Thread Subject: Re: StartingdiscussionsontheAccessibilityAPIproposal
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From: Robinson, Norman B - Washington, DC
Date: Thu, Jan 18 2007 9:45 AM
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As far as tools go, I would think we would still need a well-defined API
or standard format for content types (e.g., SGML, XHTML, XML, ODF, RTF,
PDF, etc.) along with the proper versioning before we could begin
The W3C validator itself can be used as one example. It is a piece of
software that tries to check the content against the appropriate HTML
standard. It is good but imperfect. But, as their is a well-defined
standard for HTML in their various incarnations, I would say that if a
someone created content that followed the standard (lets pick XHTML 1.0
as a specific example) then I could test the document with tools. Also,
when the test tools or even assistive technology failed to provide
access (as sometimes is the case) as long as the vendor followed the
standard the content should be judged compliant. This is to some readers
an obvious example as it has happened that some screen readers have had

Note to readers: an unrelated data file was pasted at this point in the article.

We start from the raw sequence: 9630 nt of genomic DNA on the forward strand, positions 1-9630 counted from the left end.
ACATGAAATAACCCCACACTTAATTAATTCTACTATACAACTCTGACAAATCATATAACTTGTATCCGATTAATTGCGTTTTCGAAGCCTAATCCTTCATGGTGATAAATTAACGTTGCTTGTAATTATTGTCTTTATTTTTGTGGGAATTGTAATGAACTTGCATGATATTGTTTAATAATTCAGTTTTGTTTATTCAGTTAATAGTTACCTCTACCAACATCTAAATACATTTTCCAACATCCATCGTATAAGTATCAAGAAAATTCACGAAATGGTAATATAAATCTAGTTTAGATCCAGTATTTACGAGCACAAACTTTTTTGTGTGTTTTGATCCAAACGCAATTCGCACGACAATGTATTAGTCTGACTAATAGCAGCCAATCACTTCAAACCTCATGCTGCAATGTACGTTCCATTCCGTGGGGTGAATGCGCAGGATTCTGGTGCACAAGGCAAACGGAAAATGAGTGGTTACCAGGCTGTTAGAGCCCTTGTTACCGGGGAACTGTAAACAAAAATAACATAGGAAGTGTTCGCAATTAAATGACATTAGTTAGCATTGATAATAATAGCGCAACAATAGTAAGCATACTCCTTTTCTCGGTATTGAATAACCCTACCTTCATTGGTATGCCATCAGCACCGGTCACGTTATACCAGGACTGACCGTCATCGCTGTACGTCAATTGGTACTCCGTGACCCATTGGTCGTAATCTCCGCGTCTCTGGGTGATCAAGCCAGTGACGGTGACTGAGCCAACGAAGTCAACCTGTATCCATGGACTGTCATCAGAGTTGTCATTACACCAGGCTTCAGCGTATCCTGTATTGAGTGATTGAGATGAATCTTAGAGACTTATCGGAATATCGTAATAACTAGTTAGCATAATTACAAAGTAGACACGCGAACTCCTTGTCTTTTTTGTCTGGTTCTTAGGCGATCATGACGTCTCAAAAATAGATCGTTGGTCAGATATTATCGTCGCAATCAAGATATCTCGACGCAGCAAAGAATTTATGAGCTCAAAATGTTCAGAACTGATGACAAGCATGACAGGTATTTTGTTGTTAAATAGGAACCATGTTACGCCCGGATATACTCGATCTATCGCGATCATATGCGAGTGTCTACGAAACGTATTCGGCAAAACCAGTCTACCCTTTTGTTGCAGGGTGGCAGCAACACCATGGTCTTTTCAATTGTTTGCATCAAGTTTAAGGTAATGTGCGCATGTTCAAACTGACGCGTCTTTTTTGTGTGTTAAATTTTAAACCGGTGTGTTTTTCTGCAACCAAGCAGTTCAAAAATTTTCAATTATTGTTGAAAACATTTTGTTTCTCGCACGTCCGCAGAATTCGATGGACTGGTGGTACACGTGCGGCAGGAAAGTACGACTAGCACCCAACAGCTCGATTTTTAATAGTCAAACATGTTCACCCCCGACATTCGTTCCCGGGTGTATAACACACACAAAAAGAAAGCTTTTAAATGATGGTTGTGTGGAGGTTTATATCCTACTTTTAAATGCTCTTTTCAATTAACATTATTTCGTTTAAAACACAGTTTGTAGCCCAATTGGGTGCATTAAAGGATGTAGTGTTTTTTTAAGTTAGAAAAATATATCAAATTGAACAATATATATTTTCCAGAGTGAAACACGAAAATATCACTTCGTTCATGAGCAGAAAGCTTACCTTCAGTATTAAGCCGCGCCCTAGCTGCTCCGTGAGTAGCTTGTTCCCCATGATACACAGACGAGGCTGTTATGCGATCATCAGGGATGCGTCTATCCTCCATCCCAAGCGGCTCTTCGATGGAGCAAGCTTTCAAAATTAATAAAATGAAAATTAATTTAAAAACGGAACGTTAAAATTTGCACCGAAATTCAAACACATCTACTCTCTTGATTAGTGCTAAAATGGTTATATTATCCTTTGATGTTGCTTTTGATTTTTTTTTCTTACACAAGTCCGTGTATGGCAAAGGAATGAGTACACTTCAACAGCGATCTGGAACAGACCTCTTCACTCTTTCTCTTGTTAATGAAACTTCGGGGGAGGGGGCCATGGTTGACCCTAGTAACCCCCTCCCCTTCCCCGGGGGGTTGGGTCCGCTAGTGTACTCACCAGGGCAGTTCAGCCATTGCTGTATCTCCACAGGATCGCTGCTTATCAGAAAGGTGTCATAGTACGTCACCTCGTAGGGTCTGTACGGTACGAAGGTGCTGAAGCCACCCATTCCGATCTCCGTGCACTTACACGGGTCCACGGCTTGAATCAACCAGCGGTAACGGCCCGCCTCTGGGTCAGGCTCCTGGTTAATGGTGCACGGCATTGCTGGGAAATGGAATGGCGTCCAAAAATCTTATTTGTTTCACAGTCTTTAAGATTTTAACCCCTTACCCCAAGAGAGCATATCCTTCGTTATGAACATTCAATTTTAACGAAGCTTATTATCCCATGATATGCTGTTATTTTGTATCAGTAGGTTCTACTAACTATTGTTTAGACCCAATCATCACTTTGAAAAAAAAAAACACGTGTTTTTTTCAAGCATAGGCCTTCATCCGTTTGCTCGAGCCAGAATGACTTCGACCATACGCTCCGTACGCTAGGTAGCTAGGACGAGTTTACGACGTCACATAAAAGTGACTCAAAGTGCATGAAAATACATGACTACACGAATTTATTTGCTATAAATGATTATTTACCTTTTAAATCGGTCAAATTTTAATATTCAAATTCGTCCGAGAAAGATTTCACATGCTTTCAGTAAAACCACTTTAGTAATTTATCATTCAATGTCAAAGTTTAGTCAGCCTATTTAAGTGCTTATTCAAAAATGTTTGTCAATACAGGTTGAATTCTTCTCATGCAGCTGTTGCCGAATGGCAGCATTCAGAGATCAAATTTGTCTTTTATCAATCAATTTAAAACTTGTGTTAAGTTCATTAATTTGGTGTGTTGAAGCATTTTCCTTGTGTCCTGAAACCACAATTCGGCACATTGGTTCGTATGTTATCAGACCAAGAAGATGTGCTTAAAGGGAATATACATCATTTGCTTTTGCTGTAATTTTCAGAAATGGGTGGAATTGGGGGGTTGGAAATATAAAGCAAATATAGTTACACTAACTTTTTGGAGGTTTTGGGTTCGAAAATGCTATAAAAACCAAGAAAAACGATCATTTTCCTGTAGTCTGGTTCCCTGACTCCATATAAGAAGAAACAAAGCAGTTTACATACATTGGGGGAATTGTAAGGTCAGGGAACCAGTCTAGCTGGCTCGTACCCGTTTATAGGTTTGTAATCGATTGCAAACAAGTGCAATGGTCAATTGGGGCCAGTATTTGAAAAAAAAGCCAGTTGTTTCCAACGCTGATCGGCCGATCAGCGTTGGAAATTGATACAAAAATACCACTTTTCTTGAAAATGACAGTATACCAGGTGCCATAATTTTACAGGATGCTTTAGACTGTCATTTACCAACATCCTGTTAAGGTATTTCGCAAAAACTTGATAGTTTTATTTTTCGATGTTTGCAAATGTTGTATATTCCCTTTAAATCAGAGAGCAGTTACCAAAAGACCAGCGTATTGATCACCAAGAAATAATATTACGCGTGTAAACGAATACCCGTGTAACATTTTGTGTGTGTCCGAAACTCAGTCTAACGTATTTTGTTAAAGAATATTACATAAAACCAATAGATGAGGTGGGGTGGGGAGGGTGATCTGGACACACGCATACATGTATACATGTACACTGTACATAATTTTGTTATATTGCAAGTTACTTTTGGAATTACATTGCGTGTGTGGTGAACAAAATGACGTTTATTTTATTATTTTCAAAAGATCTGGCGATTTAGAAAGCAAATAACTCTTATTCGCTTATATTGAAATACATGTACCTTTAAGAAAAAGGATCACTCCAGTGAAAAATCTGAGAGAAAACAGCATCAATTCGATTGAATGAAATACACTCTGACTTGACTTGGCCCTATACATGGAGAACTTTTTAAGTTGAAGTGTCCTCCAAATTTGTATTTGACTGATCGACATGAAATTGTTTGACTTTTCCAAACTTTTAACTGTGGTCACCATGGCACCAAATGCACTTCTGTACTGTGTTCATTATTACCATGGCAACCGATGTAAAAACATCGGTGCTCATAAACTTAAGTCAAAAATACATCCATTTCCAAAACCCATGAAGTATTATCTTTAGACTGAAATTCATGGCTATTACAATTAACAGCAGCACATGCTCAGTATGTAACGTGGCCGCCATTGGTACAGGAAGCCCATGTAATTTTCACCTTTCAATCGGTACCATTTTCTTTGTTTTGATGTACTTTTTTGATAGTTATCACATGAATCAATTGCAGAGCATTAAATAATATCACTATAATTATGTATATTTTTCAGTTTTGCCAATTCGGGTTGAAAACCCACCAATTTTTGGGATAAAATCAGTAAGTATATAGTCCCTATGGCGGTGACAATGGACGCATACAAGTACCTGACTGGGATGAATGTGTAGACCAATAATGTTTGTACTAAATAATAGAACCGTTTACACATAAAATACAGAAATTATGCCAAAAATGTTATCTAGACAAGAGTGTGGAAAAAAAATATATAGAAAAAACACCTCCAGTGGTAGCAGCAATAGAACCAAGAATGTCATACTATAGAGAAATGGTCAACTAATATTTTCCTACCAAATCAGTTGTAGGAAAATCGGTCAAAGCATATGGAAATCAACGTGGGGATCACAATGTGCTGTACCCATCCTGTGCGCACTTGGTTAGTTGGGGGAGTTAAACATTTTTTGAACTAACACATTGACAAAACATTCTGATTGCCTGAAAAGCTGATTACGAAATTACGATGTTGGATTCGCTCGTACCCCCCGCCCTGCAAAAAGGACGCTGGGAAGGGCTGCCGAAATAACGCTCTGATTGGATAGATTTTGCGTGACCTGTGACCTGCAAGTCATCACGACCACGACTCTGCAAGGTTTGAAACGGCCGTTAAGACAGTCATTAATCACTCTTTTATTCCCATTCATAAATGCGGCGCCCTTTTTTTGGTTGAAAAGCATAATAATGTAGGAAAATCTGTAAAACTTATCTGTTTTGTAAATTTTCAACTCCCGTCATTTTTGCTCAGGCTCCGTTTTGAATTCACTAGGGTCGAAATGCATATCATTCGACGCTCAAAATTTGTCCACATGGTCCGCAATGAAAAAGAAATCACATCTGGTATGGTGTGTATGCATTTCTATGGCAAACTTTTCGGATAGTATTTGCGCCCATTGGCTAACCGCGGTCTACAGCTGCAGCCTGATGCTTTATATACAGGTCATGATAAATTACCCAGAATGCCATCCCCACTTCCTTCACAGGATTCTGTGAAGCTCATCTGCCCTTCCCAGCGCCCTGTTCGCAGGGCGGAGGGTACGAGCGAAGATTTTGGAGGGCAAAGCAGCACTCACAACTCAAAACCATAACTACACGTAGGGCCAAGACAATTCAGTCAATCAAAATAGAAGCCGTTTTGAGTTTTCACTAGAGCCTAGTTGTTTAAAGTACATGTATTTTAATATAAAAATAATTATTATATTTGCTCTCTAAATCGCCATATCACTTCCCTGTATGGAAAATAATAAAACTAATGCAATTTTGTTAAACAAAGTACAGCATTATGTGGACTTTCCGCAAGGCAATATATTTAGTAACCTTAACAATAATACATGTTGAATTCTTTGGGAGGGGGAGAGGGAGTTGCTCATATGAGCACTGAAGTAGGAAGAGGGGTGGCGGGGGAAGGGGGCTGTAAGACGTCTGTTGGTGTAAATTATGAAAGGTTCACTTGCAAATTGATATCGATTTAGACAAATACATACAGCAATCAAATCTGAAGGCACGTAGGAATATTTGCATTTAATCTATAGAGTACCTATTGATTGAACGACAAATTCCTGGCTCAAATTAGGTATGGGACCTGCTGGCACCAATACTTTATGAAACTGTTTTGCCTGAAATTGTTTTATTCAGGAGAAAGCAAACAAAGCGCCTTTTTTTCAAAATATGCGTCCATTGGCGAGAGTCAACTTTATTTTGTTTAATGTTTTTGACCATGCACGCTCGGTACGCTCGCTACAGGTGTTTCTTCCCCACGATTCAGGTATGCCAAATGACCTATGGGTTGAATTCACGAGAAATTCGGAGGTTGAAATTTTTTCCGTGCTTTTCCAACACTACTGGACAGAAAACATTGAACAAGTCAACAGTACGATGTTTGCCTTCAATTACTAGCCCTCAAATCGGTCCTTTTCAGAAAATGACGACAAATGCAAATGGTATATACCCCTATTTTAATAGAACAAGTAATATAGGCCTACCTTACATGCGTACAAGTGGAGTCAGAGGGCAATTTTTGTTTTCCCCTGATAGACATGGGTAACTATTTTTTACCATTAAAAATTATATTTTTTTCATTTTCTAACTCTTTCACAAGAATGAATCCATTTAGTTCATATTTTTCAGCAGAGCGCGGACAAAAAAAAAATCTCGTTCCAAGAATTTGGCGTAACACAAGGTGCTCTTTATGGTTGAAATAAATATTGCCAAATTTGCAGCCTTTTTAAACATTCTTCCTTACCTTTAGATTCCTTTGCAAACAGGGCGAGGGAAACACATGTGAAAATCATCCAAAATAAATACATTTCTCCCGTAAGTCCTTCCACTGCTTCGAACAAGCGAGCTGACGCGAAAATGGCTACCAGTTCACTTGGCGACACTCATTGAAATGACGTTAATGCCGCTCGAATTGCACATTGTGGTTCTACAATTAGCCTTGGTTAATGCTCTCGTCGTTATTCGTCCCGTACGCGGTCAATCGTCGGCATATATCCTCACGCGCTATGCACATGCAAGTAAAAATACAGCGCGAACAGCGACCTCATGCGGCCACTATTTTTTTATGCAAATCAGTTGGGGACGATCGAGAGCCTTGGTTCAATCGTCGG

problems reading properly tagged HTML tables. We have judged HTML
content as being Section 508 compliant when situations such as this
exist, as the screen reader itself is defective (and in our example it
is important to note the screen reader vendor fixed the issue in a later
I think this would also drive us closer to having standards the
assistive technology vendors themselves can use as a baseline, rather
than us assuming testing with assistive technology is enough to verify
the proper use of a specific Accessibility API. As those of us who use
assistive technology know, the assistive technology vendors are really
good at providing software that may provide access in non-standard ways
(e.g., undocumented operating system features, injection into the video
driver chain) that may not help us when we are testing against any
standards based implementation.
So we need to base any of this on officially recognized standards
already existing in industry.
Norman B. Robinson
Section 508 Coordinator
IT Governance, US Postal Service
From: = EMAIL ADDRESS REMOVED =
[mailto: = EMAIL ADDRESS REMOVED = ] On Behalf Of Jim
Sent: Saturday, January 13, 2007 8:51 AM
To: 'TEITAC Web/Software Subcommittee'
Alex, you raise some important points about automated tools.
I think we all agree that automated tools are good enough for
but not good enough for others.
Can we use this in drafting and categorizing the revised
Standards? That is,
if we want to integrate guidance materials like "sufficient
could draft Standards that are susceptible of automated testing,
that weren't, providing different guidance materials as
necessary. I believe
that this would clarify best practices for testing for both
and procurement testers/agencies.
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